The creators of the fun and popular flat PC and mobile games Shooty Skies and Crossy Road have teamed up to bring us Shooty Skies Overkill in VR. Let’s have a gander and see if the breezy cartoon shoot ’em up brings something worthwhile to the Quest.
Shooty Skies Overkill plays a little differently to a scrolling shoot ’em up, like the original Shooty Skies. In this, your right hand is your avatar and weapon, by default a blocky cat in a biplane. It’s very much meant to channel the way you might have played with a toy plane as a child, sweeping it through the air shooting imaginary baddies. It’s a neat and under-used idea for VR, if not an original one, and it feels very natural and familiar to play. The playfield is your room, a static space. You’re free to move around dodging enemies and projectiles with as much physicality as you may wish to bring. However, you can also play it sitting down too if that doesn’t appeal.
There’s a campaign mode to play through featuring procedural waves of irreverent enemies, and fixed checkpoints and bosses to face. You’ll see retro gaming-inspired setting and enemies, referencing (in a non-copyright infringing manner) all sorts, from the ghosts of Pac-Man to the weird chicken knights of Joust. There’s a candy world, and even a joky version of Hell which pretty blatantly references Doom, including a comedy extending chainsaw. It’s all very light and fluffy though, kid-friendly, irreverent and amusing rather than scary or surreal.
MY GOD, IT’S FULL OF… CATS
What is surprising about Shooty Skies Overdrive is how involved it can be. It’s a little galling when you learn that it’s an actual bullet-hell shooter of the old school, despite the fluffy aesthetic, and the challenge can ramp up quite quickly. With your right hand being both your weapon and your hitbox, and your head simply acting as a camera, it feels quite different to play than a lot of other VR shooters in which avoiding bullets means moving your head out of harm’s way. It can be quite overwhelming when the air around you is filled with bad sods and comedy bullets. It’s also liberating when you realise that you can jump and duck and contort yourself to avoid damage. There’s definitely a challenge here, and a considerable one. It’s ameliorated slightly by the difficulty setting you choose to play on. ‘Chill’ gives you three heart hit-points, so you’ve got two more chances if your avatar gets hit. Put it on the titular ‘Overdrive’ though, and you’ll face increased numbers of enemies, and a heavier barrage of bullets heading your way – with a strict ‘one hit and you’re dead’ policy on the door. Despite the aggravation that dying can bring, Shooty Skies Overdrive is fair and rewarding enough that you feel that you can do better next time. You’ll be repeatedly tempted to mash the retry button.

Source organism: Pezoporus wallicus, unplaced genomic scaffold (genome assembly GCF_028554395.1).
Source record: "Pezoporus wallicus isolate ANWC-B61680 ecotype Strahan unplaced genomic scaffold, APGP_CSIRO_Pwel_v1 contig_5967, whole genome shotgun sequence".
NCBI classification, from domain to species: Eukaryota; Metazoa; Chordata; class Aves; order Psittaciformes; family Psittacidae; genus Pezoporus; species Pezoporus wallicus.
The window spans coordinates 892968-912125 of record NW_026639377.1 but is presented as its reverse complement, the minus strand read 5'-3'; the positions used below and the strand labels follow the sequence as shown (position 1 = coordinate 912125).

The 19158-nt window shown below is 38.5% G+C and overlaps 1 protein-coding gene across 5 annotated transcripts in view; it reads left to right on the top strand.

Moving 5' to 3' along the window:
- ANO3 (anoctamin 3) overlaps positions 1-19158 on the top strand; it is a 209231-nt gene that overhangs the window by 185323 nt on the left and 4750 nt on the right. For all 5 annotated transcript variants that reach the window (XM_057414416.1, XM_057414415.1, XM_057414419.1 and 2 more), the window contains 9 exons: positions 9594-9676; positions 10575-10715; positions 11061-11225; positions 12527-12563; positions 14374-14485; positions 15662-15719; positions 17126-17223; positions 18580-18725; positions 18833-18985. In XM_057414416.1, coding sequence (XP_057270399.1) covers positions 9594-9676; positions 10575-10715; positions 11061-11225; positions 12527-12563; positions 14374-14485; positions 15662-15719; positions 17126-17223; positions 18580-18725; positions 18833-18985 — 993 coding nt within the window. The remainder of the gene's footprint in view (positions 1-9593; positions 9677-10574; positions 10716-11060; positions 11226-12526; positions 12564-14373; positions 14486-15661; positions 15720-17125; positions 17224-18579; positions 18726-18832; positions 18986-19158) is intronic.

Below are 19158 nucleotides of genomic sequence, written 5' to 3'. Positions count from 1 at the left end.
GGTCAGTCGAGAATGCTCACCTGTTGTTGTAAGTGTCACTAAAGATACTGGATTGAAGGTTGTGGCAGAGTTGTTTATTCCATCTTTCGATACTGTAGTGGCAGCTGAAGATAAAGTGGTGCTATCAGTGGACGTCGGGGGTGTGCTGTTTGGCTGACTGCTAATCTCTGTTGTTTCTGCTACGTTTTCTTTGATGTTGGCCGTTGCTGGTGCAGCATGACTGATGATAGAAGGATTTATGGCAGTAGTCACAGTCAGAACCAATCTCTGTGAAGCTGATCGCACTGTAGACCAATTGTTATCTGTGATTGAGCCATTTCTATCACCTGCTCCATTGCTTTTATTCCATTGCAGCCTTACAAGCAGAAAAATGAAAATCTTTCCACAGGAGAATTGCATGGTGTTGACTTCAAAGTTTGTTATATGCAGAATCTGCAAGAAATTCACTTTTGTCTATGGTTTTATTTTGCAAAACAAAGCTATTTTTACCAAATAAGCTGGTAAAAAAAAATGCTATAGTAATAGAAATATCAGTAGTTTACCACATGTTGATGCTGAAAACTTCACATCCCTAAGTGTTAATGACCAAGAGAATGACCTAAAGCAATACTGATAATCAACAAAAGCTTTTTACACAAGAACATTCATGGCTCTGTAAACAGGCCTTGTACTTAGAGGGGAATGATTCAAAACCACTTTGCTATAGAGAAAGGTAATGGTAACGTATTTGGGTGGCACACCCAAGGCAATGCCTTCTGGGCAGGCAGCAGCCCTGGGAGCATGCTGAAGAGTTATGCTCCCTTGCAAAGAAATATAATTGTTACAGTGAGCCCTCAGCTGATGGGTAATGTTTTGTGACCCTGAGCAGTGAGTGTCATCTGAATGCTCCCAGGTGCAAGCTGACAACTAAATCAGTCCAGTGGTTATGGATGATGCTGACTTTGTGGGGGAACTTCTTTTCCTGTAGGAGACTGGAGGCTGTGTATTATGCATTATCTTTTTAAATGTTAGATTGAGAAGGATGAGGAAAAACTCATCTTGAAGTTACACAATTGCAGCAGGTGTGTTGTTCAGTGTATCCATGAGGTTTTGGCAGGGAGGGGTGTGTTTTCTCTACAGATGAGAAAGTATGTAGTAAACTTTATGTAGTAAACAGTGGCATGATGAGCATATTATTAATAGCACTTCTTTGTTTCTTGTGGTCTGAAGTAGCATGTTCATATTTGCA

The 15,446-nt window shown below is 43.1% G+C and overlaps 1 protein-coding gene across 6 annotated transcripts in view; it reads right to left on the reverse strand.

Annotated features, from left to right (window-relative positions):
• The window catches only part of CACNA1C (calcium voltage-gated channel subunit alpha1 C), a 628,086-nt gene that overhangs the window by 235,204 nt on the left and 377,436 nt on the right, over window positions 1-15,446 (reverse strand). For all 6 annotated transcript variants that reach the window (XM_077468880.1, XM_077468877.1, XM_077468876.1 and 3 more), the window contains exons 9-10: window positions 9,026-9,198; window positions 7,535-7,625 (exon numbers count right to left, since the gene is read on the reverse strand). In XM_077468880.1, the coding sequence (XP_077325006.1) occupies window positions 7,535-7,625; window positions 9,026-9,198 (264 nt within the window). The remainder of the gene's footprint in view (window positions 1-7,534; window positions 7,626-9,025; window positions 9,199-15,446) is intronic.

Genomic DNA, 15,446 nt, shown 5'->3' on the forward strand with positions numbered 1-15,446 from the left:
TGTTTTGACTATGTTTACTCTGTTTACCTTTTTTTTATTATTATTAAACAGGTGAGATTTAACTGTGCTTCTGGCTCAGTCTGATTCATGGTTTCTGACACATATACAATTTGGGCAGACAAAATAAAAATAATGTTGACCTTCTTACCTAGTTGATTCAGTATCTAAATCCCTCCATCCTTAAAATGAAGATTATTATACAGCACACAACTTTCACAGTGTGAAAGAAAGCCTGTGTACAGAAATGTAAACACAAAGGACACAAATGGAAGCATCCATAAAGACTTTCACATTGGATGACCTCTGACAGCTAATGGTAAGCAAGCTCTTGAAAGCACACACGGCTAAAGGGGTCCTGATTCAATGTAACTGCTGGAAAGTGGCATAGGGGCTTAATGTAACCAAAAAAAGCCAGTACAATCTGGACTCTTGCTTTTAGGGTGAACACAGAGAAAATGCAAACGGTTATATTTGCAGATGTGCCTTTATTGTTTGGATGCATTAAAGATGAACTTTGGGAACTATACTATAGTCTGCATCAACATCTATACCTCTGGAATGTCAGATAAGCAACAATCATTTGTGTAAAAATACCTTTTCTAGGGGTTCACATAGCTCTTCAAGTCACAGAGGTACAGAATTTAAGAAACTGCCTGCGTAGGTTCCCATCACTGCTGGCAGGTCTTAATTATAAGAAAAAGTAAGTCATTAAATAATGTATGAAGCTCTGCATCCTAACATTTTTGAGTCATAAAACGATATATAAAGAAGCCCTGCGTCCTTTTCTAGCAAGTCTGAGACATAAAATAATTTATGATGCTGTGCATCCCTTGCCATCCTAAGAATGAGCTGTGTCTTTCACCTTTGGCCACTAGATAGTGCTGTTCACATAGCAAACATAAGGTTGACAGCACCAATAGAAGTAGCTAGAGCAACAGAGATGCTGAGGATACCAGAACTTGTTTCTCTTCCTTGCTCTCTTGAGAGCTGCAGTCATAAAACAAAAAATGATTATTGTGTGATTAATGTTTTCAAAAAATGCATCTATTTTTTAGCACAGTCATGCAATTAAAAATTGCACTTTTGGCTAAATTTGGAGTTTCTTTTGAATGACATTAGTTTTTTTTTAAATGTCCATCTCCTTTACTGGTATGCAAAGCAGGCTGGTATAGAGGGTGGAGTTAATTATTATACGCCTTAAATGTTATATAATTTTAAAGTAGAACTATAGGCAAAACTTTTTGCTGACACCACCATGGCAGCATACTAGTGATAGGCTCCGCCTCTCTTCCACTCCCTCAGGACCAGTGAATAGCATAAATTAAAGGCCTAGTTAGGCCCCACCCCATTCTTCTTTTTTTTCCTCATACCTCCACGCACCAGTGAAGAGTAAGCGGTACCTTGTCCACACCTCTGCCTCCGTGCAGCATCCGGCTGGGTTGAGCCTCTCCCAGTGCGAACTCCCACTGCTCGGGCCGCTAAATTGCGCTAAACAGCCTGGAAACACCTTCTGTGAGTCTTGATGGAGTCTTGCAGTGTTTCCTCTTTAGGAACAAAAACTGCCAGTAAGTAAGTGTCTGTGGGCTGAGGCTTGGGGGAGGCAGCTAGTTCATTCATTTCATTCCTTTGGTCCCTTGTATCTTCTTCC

THE LEFT-HAND LAUGH
One of the things that keeps Shooty Skies Overdrive exciting and fun is the random powerups you pick up through the levels. These are assigned to the left hand and can vary from straightforward stuff like shields, a secondary ‘Pug Gun’ for additional firepower and smart bomb-style meteors to throw about, to silly but fun stuff that takes a bit of skill to use, like yo-yos, bullet vacuums and even a trumpet that fires fatal parps, and must be held like a real trumpet. It’s a great variety of stuff, and the characters you unlock through the game give you different drop rates of different items. So you can mould the playstyle to suit you a little. It’s surprisingly involved for a simple wave-based shooter, and that adds a bit to the longevity and appeal of the game. As does the addition of small challenges as you go through the game, awarding unlockable perks for killing a certain number of enemies, or successful deployment of powerups, and so on. This is to be perhaps expected from developers who’ve done well navigating the attention span vortex presented by mobile game development, but they’ve made Shooty Skies Overdrive addictive and moreish in the right ways.
Unfortunately, all is not well in the bright, shooty skies. If there’s one thing that really hurts Shooty Skies Overdrive, it’s that the audio is pretty poor. Despite the fun sound effects being in themselves OK, the spatial audio is average at best, and everything is a mush. Even with a decent pair of headphones, there just isn’t enough differentiation and panning of sounds. Through the Quest’s standard speakers, it’s muted and compressed. What should be an exhilarating and frantic spin round to identify threats before they hit you is just a frustrating melange of noise; the music might not as well be there.
Add this to the visual chaos of lots of varying bullet types being hard to differentiate, and it can really annoy. Good 2D shoot-em-ups might bombard you, but they make the bullets bright pink or something, so you have a fighting chance. Whilst Shooty Skies Overdrive presents a fun use of VR in a shooter, it doesn’t use audio in the way it should, and as such it’s a missed opportunity and not quite in the same league of quality as the likes of Space Pirate Trainer. It’s pretty forgivable at the cheap price point they’ve set for it though.